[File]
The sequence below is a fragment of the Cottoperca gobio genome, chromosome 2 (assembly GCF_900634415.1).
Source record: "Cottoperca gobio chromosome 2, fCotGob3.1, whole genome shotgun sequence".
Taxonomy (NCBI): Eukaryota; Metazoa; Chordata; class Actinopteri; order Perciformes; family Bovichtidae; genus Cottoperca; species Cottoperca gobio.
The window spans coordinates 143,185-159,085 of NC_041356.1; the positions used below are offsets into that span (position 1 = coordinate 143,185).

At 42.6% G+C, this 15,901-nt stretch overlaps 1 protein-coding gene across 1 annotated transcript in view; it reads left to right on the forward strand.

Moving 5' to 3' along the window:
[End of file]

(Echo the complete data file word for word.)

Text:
The sequence below is a fragment of the Cottoperca gobio genome, chromosome 2 (assembly GCF_900634415.1).
Source record: "Cottoperca gobio chromosome 2, fCotGob3.1, whole genome shotgun sequence".
Taxonomy (NCBI): Eukaryota; Metazoa; Chordata; class Actinopteri; order Perciformes; family Bovichtidae; genus Cottoperca; species Cottoperca gobio.
The window spans coordinates 143,185-159,085 of NC_041356.1; the positions used below are offsets into that span (position 1 = coordinate 143,185).

At 42.6% G+C, this 15,901-nt stretch overlaps 1 protein-coding gene across 1 annotated transcript in view; it reads left to right on the forward strand.

Moving 5' to 3' along the window: